Chapter Twenty Eight - Ribadeo to Potes

Trip Start Jun 18, 2013
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28
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Trip End Aug 20, 2013


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Where I stayed
Hostal Toscana

Flag of Spain  , Cantabria,
Tuesday, July 23, 2013

This is one of our longest runs, 300 kms. so it will be mostly on motorway. The Autovía del Cantábrico (A-8) runs all the way from Ribadeo to Unqueira, where we will turn off onto the mountains. We'll stop off at two attractive places along the way, Cudillero and Ávila.        

The motorway is excellent, and unlike the motorways in Portugal, it’s free. It sweeps over multiple deep valleys by means of lengthy viaducts and through mountains by extensive tunnels. It must have cost a fortune to build.

Our first stop is the fishing village of Cudillero. If you have seen pictures of Portofino in Italy, it doesn’t look unlike it, with colourful houses climbing up an almost vertical hillside surrounding a little fishing harbour. We find a spot to park and wander around the village, climbing steep, narrow steps that lead to fisherman’s homes. There is just one street; all other access is by stairs and alleys. Although the harbor is quite busy, it’s obvious that tourism is taking an ever greater role in the local lifestyle.    

Just a few miles further on is the industrial town of Avilés. It’s the centre of Spain’s steel industry and is surrounded by smoking factories. Nevertheless the town centre is a medieval jewel and has been lovingly restored. I had visited Avilés fifty years ago…yes, five zero! At that time I was a cadet in the merchant navy and our ship had docked to load steel products for South America. Even then I had been impressed by the city centre. I was certainly not disappointed seeing it again after such a long time.

The icing on the cake is the wonderful Niemeyer Centre, designed by famed Brazilian architect Oscar Niemeyer. This spectacular complex contains a performing arts theatre, two museums, gourmet restaurant and retail space. We are fortunate to assist the visiting exhibition of National Geographic’s fifty most famous photographs.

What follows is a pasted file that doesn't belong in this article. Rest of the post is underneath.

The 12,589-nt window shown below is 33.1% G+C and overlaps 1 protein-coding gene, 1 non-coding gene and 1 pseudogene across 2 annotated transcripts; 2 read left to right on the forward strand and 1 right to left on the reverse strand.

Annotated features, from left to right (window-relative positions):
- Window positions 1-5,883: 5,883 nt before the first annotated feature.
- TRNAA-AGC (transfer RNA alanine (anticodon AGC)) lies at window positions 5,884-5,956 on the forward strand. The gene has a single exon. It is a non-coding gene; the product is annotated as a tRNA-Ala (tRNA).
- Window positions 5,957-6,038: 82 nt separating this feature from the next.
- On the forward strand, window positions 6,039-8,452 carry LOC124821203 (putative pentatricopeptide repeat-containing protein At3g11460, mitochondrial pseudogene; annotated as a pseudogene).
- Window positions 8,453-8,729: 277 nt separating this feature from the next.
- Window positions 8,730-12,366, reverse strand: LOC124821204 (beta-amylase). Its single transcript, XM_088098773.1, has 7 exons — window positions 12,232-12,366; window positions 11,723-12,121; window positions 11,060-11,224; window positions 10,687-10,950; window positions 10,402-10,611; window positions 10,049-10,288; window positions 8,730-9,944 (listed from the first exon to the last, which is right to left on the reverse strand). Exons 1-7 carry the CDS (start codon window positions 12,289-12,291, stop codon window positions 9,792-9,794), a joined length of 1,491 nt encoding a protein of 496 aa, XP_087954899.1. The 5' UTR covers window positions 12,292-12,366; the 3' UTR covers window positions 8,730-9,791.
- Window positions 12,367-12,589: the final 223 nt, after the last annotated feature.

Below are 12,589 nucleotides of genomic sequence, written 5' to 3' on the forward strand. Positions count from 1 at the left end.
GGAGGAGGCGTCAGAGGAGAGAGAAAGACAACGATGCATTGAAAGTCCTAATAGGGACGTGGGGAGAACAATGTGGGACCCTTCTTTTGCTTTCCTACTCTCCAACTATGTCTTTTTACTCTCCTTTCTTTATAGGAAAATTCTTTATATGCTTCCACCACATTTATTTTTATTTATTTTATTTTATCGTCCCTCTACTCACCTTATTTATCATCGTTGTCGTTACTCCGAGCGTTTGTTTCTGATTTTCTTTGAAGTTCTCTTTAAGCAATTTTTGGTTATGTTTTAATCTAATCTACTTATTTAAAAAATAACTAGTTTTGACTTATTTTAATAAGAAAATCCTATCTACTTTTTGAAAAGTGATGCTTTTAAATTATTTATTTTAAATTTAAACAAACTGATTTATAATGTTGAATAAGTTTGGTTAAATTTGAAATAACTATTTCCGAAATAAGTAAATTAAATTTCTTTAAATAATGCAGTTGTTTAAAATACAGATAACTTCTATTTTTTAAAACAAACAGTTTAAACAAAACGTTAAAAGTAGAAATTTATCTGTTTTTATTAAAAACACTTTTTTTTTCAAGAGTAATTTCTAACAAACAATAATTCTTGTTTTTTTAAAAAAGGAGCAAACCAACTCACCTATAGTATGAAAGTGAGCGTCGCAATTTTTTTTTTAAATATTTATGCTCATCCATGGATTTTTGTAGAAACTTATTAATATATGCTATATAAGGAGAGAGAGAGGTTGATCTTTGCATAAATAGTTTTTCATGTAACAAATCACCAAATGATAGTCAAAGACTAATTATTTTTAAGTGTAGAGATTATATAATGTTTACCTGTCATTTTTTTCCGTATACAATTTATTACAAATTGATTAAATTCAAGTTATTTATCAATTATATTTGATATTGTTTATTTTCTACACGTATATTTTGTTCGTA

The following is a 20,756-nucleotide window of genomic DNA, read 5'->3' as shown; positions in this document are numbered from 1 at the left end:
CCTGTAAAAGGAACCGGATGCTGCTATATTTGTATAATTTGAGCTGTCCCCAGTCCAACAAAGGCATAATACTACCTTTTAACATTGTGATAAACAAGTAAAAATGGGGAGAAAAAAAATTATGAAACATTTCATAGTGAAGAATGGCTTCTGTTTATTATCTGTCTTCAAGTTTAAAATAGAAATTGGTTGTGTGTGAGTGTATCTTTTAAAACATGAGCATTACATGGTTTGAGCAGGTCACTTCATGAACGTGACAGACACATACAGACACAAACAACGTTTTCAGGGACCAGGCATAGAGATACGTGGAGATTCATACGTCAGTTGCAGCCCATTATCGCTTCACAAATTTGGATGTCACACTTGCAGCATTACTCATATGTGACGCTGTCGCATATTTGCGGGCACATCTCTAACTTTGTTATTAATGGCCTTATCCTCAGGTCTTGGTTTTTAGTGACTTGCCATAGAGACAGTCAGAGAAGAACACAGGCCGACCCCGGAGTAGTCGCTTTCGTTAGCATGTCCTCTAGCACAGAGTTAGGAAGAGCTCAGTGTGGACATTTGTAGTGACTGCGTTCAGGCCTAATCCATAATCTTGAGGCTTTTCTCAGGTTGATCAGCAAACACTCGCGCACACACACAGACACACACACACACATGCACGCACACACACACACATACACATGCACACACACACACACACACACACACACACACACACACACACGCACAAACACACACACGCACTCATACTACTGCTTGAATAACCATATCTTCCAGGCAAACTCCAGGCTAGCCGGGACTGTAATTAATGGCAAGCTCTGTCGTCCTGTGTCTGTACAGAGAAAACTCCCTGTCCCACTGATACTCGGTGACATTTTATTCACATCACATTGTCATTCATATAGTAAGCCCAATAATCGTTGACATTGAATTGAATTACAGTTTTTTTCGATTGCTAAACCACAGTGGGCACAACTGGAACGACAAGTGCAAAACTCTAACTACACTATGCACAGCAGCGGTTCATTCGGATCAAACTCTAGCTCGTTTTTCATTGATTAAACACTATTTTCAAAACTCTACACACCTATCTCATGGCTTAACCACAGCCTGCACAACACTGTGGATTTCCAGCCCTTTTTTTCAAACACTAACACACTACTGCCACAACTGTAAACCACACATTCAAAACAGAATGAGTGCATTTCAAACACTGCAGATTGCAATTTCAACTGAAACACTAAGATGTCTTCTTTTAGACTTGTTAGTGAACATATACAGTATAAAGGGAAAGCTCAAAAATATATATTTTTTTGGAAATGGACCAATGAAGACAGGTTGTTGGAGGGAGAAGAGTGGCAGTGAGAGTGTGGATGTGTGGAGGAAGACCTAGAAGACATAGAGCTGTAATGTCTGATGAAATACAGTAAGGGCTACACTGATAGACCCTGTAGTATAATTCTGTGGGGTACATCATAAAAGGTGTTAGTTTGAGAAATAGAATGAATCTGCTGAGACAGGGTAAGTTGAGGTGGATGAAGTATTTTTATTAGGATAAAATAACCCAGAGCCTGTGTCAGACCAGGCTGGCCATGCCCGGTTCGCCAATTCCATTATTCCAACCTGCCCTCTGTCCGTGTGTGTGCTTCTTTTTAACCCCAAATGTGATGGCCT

After a very good lunch served by the fastest waiters we have experienced since our stay in Spain and Portugal, we continue on our way.

Throughout our trip we have constantly seen road signs warning of deer crossing. After a couple of thousand kilometres we have yet to see any sign of a deer, so after leaving the motorway, when one finally crosses our path, we are both surprised and gratified.

We now start entering the mountainous Picos de Europa. The road is excellent, but suddenly narrows as it threads through the Hermita Canyon. It’s bad enough negotiating the tight curves on this slender ledge carved out of the canyon wall, but meeting head-on the huge German double-decker coaches anxiously returning to the coastal resorts with their cargo of tourists, is hair-raising even for me.

We finally arrive at the town of Potes and check into our charming little posada "Toscana". What a difference from Ribadeo. A amiable and helpful host, a sunny room overlooking a stream backed by green mountains and a field full of jovial black and white cows, and brilliant WIFI to boot.. We could stay here forever!    

Our first stop is a visit to the Tourist Office. It's located in a chapel, which has been turned into a museum honouring Saint Beatus of Liébana. In the middle of the eighth century, when the future of Christianity in Europe was in the balance,a monk writing in the remote mountains of Cantabrica produced a work that was to be the equivalent of a European "best-seller" for the next 400 years. Umberto Eco used the Beatus manuscripts as the basis for his novel "In the Name of the Rose". The museum contains wonderful copies of the illustrated books that you can actually touch and turn the pages.


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